In a word, no. Individuals working toward doctoral degrees have many reasons for doing so, not all of which require them to publish. Admissions panels also recognize that students focus their efforts on many different goals (e.g. jobs, internships, presenting at symposiums) throughout bachelor’s and master’s programs. As long as learners can demonstrate an ongoing commitment to scholarship, publishing is not an absolute requirement.

Does publish or perish begin before starting a PhD program?

It’s true that many students begin worrying about publishing before starting a Ph.D. program, but the reality is that they have ample time during and after completing a doctorate to make their mark on the world of scholarship. According to a recent article by Inside Higher Ed , some individuals in the academy now wonder if too much emphasis is being placed on grad students publishing. Learners unsure about this should speak to a trusted advisor or mentor to figure out when to focus on getting published.

What is the difference between a published article and a Ph.D. thesis?

While a Ph.D. thesis is required for satisfactory completion of a degree, a published article is not. A Ph.D. also takes a much longer form than a published article, averaging approximately 90,000 words. Academic journal entries, conversely, are usually between 4,000 and 7,000 words.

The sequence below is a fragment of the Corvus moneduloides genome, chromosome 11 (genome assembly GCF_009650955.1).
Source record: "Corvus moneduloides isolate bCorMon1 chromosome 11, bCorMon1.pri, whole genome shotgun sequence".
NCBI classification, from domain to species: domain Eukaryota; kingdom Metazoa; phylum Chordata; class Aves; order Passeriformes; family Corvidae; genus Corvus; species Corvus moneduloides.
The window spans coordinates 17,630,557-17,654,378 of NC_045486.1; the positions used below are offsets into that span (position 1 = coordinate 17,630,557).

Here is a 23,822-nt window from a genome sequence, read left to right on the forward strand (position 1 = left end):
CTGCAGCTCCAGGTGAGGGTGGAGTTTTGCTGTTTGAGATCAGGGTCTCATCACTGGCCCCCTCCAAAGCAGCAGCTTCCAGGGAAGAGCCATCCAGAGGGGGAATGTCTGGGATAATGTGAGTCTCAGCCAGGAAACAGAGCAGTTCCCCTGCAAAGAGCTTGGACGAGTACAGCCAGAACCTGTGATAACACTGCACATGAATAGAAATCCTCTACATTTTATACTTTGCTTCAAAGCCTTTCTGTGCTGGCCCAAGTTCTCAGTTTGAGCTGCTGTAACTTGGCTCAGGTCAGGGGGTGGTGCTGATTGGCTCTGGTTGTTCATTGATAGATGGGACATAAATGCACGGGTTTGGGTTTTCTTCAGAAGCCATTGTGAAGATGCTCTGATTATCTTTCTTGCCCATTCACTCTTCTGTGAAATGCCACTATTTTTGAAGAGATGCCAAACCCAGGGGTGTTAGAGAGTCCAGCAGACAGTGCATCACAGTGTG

Should I first write my Ph.D. thesis or publish journal articles?

Though publishing at the doctoral level is increasingly seen as a requirement in the job market, it is not part of degree requirements. With this in mind, students should prioritize the research and writing of their thesis above all else. If they have the time and mental clarity needed to publish journal articles, this can be a secondary focus.

From the Expert

Dr. Deniece Dortch is a scholar-practitioner known for her commitment to diversity, social justice and activism. Dr. Dortch holds a Ph.D. in Educational Leadership & Policy Analysis from the University of Wisconsin-Madison, an Ed.M. in Higher & Postsecondary Education from Columbia University, an M.A. in Intercultural Service, Diversity Leadership & Management from the School for International Training and a B.A. in Spanish from Eastern Michigan University. Hailed a graduate school expert by NPR, she has published numerous articles on the experiences of historically underrepresented undergraduate and graduate students. She is the creator of the African American Doctoral Scholars Initiative at the University of Utah and currently a Visiting Assistant Professor of Higher Education at The George Washington University .